Friday, July 10, 2009

GM Exits Bankruptcy, CEO Vows Better Performance


"Talking Head"?

A leaner and meaner General Motors arose on Friday, making an unusually quick exit from bankruptcy with ambitions of making money and building cars people are eager to buy.

Once the world's largest and most powerful automaker, the new GM is now cleansed of massive debt and burdensome contracts that would have sunk it without federal loans. The U.S. government owns a majority stake - although the Obama administration says it has no plans to run the automaker (I would give anything to see Obams's face coined on the hubcaps of the new models).

At a news conference, CEO Fritz Henderson said the new GM will be faster and more responsive to customers than the old one and it will make money and repay government loans faster than required.

Henderson said GM completed its 40-day stay under court supervision far faster than anyone thought it could. He said it would repay about $50 billion in government loans ahead of a 2015 deadline.

The new GM will also build more cars and trucks that consumers want and launch them faster than in the past, the CEO said. (I think the guy will probably say just about anything).

"We recognize that we've been given a rare second chance at GM, and we are very grateful for that. And we appreciate the fact that we now have the tools to get the job done," he said. Yada yada yada.

The new company arose from the ashes Friday as the bulk of General Motors Corp.'s assets were transferred to a company controlled by the U.S. government.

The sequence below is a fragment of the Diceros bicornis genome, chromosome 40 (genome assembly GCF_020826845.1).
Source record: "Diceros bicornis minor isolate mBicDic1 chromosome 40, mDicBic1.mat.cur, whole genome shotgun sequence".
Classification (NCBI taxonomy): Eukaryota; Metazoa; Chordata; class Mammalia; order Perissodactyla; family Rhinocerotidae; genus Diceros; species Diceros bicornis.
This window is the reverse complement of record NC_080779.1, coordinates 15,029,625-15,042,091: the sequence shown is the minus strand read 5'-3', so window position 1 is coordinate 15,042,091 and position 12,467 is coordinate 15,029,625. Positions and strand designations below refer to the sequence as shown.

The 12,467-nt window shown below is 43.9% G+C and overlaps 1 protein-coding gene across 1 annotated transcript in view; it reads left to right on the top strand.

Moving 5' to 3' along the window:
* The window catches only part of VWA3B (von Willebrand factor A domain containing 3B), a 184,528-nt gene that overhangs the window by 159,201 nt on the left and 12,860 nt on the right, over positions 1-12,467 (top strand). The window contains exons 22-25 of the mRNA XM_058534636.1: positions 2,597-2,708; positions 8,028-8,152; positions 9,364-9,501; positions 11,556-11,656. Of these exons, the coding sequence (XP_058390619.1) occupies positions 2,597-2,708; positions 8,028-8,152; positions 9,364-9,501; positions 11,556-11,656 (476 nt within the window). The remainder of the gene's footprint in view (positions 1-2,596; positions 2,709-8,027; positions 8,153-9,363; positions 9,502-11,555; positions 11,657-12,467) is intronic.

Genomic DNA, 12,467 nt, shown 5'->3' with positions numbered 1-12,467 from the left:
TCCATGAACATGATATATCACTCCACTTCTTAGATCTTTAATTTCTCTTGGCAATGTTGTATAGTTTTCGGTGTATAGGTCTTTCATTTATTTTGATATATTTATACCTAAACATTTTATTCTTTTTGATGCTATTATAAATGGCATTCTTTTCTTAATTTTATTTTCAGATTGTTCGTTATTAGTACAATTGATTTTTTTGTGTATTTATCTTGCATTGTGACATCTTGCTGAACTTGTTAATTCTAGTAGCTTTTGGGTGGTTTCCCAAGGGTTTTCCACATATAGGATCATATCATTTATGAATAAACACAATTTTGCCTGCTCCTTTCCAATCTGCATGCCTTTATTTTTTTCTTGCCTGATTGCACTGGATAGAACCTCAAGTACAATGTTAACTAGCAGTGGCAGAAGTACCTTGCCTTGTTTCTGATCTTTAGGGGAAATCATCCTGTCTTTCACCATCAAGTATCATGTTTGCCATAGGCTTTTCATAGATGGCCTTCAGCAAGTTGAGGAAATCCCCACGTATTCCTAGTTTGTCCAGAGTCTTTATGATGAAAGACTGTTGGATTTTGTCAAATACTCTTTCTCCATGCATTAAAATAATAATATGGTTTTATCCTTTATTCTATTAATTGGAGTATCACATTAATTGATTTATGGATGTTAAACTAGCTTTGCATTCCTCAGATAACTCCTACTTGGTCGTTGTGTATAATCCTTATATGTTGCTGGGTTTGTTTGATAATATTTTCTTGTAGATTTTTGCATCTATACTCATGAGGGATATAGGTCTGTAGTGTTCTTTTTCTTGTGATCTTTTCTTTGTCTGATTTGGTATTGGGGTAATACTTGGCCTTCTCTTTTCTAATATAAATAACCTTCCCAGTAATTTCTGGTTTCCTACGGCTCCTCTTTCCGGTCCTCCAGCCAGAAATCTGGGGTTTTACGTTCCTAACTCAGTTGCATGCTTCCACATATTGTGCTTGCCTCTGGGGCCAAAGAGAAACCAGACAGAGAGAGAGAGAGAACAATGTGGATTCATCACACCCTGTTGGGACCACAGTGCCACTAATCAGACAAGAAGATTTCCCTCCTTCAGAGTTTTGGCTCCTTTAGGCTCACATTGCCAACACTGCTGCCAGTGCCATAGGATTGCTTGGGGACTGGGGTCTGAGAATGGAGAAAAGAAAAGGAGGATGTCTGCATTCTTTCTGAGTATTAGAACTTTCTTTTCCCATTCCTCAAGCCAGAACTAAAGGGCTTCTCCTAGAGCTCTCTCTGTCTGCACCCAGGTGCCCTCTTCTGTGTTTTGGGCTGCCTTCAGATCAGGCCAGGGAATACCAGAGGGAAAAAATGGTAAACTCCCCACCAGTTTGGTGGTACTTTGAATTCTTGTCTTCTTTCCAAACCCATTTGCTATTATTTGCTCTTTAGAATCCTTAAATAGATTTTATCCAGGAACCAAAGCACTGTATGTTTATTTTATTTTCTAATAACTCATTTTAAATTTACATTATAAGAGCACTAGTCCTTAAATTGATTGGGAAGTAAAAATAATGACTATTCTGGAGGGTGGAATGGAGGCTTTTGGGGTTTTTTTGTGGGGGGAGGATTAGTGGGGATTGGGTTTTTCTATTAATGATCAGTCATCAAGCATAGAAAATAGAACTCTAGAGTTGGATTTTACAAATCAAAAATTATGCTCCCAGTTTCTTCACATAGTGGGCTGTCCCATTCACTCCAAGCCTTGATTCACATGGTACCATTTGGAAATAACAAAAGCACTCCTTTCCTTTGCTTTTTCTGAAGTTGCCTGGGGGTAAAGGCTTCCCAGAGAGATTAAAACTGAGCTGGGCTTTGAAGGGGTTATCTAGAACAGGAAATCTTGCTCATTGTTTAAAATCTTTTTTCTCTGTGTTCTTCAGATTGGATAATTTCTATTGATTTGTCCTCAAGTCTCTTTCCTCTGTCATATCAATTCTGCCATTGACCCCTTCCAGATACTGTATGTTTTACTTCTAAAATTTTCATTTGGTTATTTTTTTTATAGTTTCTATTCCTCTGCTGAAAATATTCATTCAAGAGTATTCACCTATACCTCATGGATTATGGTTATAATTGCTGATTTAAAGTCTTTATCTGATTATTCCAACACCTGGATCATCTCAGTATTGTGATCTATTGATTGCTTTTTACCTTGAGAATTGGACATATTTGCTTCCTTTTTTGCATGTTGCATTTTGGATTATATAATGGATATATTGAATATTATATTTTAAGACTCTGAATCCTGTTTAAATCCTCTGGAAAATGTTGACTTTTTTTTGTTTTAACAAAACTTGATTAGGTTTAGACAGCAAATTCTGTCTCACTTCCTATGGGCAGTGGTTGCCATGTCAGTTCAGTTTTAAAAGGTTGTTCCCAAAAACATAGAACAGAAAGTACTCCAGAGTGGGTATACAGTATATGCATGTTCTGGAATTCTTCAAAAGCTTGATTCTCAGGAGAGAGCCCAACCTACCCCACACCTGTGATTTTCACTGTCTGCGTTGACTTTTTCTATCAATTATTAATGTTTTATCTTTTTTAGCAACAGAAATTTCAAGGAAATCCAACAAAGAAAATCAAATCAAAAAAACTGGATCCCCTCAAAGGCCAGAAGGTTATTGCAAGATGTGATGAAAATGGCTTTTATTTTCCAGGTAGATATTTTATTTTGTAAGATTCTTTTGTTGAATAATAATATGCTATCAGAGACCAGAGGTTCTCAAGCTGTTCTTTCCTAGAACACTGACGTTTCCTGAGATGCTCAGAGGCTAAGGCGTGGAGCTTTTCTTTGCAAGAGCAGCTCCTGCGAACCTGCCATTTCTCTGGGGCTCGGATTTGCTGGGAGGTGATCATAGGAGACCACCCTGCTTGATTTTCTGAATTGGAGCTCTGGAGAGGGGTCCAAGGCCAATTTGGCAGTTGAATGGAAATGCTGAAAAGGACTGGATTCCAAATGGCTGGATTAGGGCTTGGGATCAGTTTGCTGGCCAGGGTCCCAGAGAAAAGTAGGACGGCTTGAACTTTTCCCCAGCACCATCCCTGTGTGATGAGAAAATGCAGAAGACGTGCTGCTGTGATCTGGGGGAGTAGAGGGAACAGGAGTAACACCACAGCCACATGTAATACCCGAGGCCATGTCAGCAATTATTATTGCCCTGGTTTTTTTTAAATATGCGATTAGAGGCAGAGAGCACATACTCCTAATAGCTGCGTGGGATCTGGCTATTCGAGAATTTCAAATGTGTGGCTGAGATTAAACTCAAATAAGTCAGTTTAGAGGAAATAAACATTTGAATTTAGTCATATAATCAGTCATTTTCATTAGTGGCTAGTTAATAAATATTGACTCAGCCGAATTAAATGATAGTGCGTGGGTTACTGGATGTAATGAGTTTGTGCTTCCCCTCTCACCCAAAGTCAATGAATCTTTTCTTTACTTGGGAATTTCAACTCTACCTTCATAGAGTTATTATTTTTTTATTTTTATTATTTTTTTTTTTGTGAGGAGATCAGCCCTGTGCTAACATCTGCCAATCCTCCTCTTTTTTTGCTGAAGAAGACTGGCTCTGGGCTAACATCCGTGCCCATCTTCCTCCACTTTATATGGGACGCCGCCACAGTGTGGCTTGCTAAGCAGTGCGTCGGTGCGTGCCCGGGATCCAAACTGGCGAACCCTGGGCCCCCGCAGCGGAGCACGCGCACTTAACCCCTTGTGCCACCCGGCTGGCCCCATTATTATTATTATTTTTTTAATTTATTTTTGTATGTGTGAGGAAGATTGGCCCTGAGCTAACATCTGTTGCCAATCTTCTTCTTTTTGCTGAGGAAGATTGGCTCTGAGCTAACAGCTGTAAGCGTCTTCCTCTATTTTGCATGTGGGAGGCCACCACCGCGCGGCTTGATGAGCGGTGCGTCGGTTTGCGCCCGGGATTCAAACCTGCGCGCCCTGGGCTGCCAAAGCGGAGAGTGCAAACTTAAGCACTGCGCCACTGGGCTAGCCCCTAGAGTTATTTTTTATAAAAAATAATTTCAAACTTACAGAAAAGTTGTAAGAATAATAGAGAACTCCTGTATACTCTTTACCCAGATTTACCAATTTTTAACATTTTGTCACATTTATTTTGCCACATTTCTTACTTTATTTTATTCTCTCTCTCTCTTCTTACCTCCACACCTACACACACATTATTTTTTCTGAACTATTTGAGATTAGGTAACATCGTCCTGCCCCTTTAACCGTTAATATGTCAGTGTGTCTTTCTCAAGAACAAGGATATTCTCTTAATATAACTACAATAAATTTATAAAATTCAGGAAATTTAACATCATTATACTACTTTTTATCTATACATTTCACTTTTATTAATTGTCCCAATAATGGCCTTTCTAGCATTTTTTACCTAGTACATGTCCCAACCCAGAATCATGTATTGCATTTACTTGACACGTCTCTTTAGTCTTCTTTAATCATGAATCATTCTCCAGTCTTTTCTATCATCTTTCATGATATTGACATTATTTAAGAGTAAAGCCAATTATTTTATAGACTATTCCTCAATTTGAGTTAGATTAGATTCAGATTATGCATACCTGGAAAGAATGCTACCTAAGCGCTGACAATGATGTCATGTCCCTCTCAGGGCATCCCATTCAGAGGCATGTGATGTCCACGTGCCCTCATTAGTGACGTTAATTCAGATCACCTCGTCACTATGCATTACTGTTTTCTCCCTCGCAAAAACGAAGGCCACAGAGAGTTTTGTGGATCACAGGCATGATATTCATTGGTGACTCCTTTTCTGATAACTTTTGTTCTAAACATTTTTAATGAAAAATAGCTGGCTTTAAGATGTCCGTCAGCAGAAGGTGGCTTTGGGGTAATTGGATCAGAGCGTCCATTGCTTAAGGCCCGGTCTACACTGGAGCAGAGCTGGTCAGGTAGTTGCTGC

He said Bob Lutz, a legendary industry executive, was "unretiring" to become a vice chairman responsible for all creative elements of products, marketing and customer relationships. Lutz had previously planned to retire at the end of the year after more than four decades in the auto business. (oh God please help us).

The automaker is launching a "Tell Fritz" Web site to allow owners and the public to share their concerns with senior management and he planned to go out on the road every month, Henderson said. (The question is: will senior management actually hear the concerns? Yea right).



"Business as usual is over at General Motors."


"We need to listen to the questions, ideas and the concerns of the people who matter the most," Henderson said.

"We all want to win and we are going to win," Whitacre said.

The company's logo will emain blue with white underlined GM letters. Henderson said GM has no plans to change the background color to green. "It's not in my plans actually," he said. GM has considered the change to represent its new environmental focus.

* Even thinking of changing the GM logo color to green has to be the biggest suck-up to Pelosi so far from the GM execs. (I would probably throw-up something green).



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2 comments:

Mike Smitka said...

Of course as long as sales stay in the 10 mil unit range no one will make money, and it will be all too possible that disruptions among suppliers hit every manufacturer, Toyota included. But consumer finance is now better, right, except for the collapse of leasing? Skepticism (for me, with an optimistic bias) is appropriate for now ... it will take a while for the dust to settle enough to see the new GM.

Felix Chesterfield said...

Will a site like this for GM car and truck parts still be around?